It's Opening Day, or rather: Clayton Kershaw Time

Clayton Kershaw made his sixth consecutive Opening Day start on Monday. AP Photo/Ross D. Franklin

SAN DIEGO -- Welcome to Opening Day, or as the Los Angeles Dodgers must prefer to look at it: Clayton Kershaw’s personal playground.

The Dodgers’ ace, solidly among the Cy Young Award favorites once again, is making his sixth consecutive Opening Day start, the third against the San Diego Padres in that stretch. In his previous five openers, the club is 5-0, while in his three consecutive Opening Day starts from 2011-13, he delivered 19 consecutive scoreless innings.

That scoreless streak neglects to mention his home run to lead off the eighth inning of the 2013 opener against San Francisco that inspired a four-run inning and a 4-0 victory over a team coming off a World Series title.

His stranglehold on the Opening Day starting honor inspires an interesting trivia question: Who was the last Dodgers pitcher to start on Opening Day before Kershaw? (Answer below.)

Over his past five Opening Days, Kershaw has pitched 31 2/3 innings, giving up 21 hits and four runs, good for a 1.14 ERA. He also has a 7-to-1 strikeout-to-walk ratio in those games with 35 strikeouts and five walks.

“It’s a huge honor to be a part of it, obviously,” Kershaw said last week, after his final Cactus League start. “It’s tough to balance. It is just one game to the significance of getting to start it. It’s a tough balance there for sure, but I do enjoy getting to pitch it, for sure.”

Kershaw obviously is sensitive to putting too many eggs in one basket for team purposes. But he also has some monumental personal achievements to strive for.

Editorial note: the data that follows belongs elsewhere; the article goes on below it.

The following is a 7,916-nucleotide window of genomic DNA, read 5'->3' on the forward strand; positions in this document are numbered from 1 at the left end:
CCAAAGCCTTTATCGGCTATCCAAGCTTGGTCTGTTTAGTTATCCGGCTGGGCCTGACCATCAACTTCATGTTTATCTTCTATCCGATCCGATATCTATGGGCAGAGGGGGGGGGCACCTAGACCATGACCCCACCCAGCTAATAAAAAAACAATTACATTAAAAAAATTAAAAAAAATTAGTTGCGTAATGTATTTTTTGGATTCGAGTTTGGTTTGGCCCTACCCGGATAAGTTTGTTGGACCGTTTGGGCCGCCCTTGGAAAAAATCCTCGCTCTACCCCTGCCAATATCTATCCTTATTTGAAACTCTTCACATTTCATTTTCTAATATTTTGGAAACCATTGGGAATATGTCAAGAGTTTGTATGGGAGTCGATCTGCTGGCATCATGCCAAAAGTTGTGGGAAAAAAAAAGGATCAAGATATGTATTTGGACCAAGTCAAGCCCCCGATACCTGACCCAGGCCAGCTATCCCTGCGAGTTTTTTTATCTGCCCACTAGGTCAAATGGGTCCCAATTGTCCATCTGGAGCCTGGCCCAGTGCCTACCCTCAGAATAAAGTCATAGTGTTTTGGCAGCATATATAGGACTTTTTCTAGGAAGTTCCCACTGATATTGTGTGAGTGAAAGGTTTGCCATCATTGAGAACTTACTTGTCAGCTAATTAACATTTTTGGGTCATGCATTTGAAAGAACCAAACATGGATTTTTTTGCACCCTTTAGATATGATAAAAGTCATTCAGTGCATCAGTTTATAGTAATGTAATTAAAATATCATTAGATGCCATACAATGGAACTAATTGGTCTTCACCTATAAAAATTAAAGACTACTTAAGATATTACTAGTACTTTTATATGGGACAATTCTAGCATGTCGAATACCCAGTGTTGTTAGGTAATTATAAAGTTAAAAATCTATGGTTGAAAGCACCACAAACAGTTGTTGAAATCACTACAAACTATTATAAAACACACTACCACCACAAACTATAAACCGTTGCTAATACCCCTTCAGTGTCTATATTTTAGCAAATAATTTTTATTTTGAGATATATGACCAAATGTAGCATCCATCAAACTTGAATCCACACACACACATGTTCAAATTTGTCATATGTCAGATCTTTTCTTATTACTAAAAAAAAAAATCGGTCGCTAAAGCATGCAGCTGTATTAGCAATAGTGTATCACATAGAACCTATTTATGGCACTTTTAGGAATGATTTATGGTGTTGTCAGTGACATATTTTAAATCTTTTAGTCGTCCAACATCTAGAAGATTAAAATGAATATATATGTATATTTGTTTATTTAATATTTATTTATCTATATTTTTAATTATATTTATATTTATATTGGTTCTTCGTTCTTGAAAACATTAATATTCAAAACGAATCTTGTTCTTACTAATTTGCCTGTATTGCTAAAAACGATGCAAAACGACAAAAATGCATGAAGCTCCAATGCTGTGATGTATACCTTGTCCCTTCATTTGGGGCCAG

The left-hander already has become the third pitcher in major league history with 1,500 strikeouts and an ERA of 2.50 or lower (his is 2.43) before his age-28 season. Walter Johnson and Christy Mathewson are the only others to have accomplished that.

With 245 strikeouts this season (he had a career-best 301 last year), while maintaining his career ERA, he will join Johnson as the only pitchers with 2,000 strikeouts and 2.50 ERA or lower through their age-28 season.

More Kershaw historic figures, courtesy of ESPN Stats & Information:

He is one of six pitchers in major league history with more strikeouts than innings pitched (minimum 1,500 IP). Others on the list: Sandy Koufax, Nolan Ryan, Pedro Martinez, Randy Johnson and Tim Lincecum.

Kershaw also has the lowest ERA in the Live Ball Era (minimum 1,500 IP) at 2.43. The four pitchers closest to him on the list -- Hoyt Wilhelm (2.52), Whitey Ford (2.75), Koufax (2.76) and Jim Palmer (2.86) -- all are in the Hall of Fame.

And if there is one Kershaw pitch to watch as the season gets underway, it is not necessarily his blazing fastball.

Not only did opponents hit just .121 against his curveball last year, second lowest to the Cubs’ Jake Arrieta (.119), he finished off 98 strikeouts with his curve, more than any other pitcher in baseball.

As for that trivia question, the last Dodgers pitcher to take the ball on Opening Day, before Kershaw, was Vicente Padilla (2010). If you answered that correctly, you must have been cheating, or else your last name is Padilla.